‘At 28 years old, I found myself living at home, with my 73-year-old father. As a child, my father never minced words, and when I screwed up, he had a way of cutting right through the bullshit and pointing out exactly why I was being an idiot. When I moved back in I was still, for the most part, an idiot. But this time, I was smart enough to write down all the things he said to me.’

Now please explain to me how a wise-cracking jerk of a father, who’s apparently pretty senile and his sensitive and always correct progeny bear any resemblance to the description you just read FROM THE GUY WHO INVENTED THE THING?!

The answer is simply that they don’t resemble each other whatsoever but Halpern isn’t stupid.  He must know that this is garbage and that his new-found fame from this silly little twitter account will be over in about 15 minutes and he’s cashing in while he can and you know what?  I don’t blame him whatsoever.  If a bunch of no-talent hacks like the cast of Jersey Shore or The Hills or Keeping up With the Kardashians can get paid, why not a guy who has actually made millions of people laugh?  But please, be honest and don’t kid yourself into thinking that this is going to be anything but the highest level of suckitude©.  Believe me, I sincerely hope I’m wrong about this, but I know I’m not.

AND WHY THE HELL IS HALF THE CAST OF MADtv IN THIS???

NBC:     Community – (September 23, 2010)

Shawn: I have to admit, I’m a convert to Community.  When it debuted in 2009, I had high hopes for it because it looked clever and starred E’s Joel McHale (The Soup) and he’s always clever and funny.  It took me three episodes to be very disappointed.  Then, around Christmas-time (I think), I was in the garage working on a project and NBC was running a back-to-back marathon of the sitcom and I completely changed my mind.  Community improved dramatically and is very funny. I definitely recommend Community.

Watch full episodes of Community, here.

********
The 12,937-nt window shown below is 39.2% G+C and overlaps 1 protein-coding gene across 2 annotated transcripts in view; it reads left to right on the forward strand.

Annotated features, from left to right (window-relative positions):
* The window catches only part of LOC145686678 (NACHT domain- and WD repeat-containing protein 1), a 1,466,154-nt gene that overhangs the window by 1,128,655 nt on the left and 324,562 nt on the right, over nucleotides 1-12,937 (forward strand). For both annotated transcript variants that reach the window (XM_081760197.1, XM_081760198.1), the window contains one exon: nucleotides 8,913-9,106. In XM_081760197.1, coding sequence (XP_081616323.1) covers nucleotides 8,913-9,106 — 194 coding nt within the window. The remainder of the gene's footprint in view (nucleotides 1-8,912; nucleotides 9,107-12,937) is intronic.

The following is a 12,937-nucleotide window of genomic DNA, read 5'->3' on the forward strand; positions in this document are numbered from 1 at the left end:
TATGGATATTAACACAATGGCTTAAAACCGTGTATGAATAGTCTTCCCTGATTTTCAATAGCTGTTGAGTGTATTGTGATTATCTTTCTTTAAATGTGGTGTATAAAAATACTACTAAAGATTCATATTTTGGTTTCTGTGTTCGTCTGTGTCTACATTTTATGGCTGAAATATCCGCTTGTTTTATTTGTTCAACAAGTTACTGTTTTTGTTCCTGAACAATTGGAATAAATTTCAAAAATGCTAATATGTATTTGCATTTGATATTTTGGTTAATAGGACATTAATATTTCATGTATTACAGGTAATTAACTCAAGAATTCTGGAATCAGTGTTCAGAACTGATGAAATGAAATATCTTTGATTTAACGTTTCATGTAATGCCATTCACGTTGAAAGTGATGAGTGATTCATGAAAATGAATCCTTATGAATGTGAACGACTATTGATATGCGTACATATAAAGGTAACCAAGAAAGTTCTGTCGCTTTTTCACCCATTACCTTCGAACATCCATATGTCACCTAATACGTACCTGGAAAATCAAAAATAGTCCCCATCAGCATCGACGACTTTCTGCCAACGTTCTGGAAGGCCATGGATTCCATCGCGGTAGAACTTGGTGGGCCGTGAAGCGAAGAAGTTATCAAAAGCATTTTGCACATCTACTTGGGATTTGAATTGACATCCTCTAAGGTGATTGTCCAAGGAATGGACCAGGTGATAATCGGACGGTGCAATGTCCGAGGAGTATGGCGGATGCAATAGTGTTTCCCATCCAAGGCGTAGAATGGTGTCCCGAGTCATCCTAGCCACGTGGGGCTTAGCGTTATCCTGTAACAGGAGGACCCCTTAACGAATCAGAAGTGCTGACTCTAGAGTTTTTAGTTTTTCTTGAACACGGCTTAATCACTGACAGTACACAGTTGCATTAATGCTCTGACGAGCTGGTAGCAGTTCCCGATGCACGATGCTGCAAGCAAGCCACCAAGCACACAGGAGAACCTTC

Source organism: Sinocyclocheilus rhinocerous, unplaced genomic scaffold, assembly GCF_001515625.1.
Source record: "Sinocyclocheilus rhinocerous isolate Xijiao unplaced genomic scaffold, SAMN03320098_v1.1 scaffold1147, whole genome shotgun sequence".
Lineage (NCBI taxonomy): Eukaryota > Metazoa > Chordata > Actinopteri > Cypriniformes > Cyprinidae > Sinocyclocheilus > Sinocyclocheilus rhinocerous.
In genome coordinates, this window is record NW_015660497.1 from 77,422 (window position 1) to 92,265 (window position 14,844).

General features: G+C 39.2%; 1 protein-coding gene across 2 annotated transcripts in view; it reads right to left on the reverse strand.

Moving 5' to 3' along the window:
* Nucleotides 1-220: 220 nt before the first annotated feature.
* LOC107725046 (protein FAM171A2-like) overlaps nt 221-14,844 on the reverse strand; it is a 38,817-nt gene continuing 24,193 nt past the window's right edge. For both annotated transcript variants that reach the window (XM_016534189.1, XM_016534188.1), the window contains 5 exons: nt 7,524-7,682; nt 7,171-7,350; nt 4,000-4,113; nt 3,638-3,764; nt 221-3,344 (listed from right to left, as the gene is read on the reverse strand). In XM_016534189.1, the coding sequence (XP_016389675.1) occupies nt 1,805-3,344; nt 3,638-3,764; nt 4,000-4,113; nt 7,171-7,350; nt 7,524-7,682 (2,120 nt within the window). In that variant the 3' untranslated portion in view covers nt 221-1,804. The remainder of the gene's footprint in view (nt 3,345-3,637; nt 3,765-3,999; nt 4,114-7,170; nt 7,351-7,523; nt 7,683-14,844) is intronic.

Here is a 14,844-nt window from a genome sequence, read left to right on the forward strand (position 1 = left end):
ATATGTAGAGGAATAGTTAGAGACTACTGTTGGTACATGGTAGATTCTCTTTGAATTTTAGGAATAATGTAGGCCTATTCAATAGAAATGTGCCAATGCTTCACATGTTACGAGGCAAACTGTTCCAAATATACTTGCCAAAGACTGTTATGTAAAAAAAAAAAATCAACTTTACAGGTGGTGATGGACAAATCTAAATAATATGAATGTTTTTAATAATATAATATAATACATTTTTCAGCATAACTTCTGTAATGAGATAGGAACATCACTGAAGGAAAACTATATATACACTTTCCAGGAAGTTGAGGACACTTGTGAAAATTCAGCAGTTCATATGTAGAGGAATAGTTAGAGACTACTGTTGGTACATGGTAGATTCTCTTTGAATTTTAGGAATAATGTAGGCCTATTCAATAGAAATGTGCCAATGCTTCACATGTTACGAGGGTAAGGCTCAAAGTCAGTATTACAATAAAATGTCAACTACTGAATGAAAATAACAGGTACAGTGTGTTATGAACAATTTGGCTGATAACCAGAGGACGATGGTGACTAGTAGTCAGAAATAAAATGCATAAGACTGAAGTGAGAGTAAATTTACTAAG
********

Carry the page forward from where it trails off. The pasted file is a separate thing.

… And check out this great sneak preview, here.

9:00 p.m.

The CW:     Nikita (September 9, 2010 – NEW SERIES)

When she was a deeply troubled teenager, Nikita (Maggie Q, “Live Free or Die Hard,” “Mission Impossible 3”) was rescued from death row by a secret U.S. agency known only as Division, who faked her execution and told her she was being given a second chance to start a new life and serve her country. What they didn’t tell her was that she was being trained as a spy and assassin. Throughout her grueling training at Division, Nikita never lost her humanity, even falling in love with a civilian. When her fiancé was murdered, Nikita realized she had been betrayed and her dreams shattered by the only people she thought she could trust, so she did what no one else before her had been able to do: she escaped. Now, after three years in hiding, Nikita is seeking retribution and making it clear to her former bosses that she will stop at nothing to expose and destroy their covert operation. – The CW

Shawn: I’ve already done a full review of Nikita, see it here.  Good but not great.

Watch full episodes of Nikita, here.

FOX:     Fringe (September 23, 2010)

Shawn: Fringe is one of my favorite shows on TV currently.  If you haven’t watched it before it’s like The X-Files on steroids with a J.J. Abrams spin.  The stories are great, the characters are well-developed and it’s grown into a wonderful and fascinating story arc.  For those of you who are new to the series, don’t bother starting in, now.  You’re going to have to go to Netflix and add the first two seasons to your queue, or you’ll be completely lost, but it’s certainly worth saving the new episodes on the divver recordification device for when you’re done watching the old episodes.

Watch full episodes of Fringe, here.

NBC:     The Office (September 23, 2010)

Shawn: Every time that I think The Office has run out of steam, it does something that keeps me coming back for more.  Looking forward to yet another year at Dunder Mifflin.

Watch full episodes of The Office, here.

9:30 p.m.

NBC:     Outsourced (September 23, 2010)

“Outsourced” is NBC’s new workplace comedy series centered around a catalog-based company, Mid America Novelties, that sells American novelty goods including whoopee cushions, foam fingers and wallets made of bacon, and whose call center has suddenly been outsourced to India.

After recently completing Mid America Novelties’ manager training program, Todd Dempsy (Ben Rappaport, off-Broadway’s “The Gingerbread House”) learns that the call center is being outsourced to India, and he is asked to move there to be the manager. Having never ventured out of the country, he is unprepared for the culture shock. Overwhelmed, Todd discovers that his new staff needs a crash course in all things American if they are to understand the U.S. product line and ramp up sales from halfway around the world.

The sales team Todd inherits includes Gupta (Parvesh Cheena, “Help Me Help You”), a socially awkward employee; Manmeet (Sacha Dhawan, BBC’s “Five Days II”), a young romantic who is enamored with America; Asha (Rebecca Hazlewood, BBC’s “Doctors”), a smart, striking woman who finds herself intrigued by Todd; Rajiv (Rizwan Manji, “Privileged”) the assistant manager who wants Todd’s job; and Madhuri (Anisha Nagarajan, Broadway’s “Bombay Dreams”), a wallflower who suffers from extreme shyness.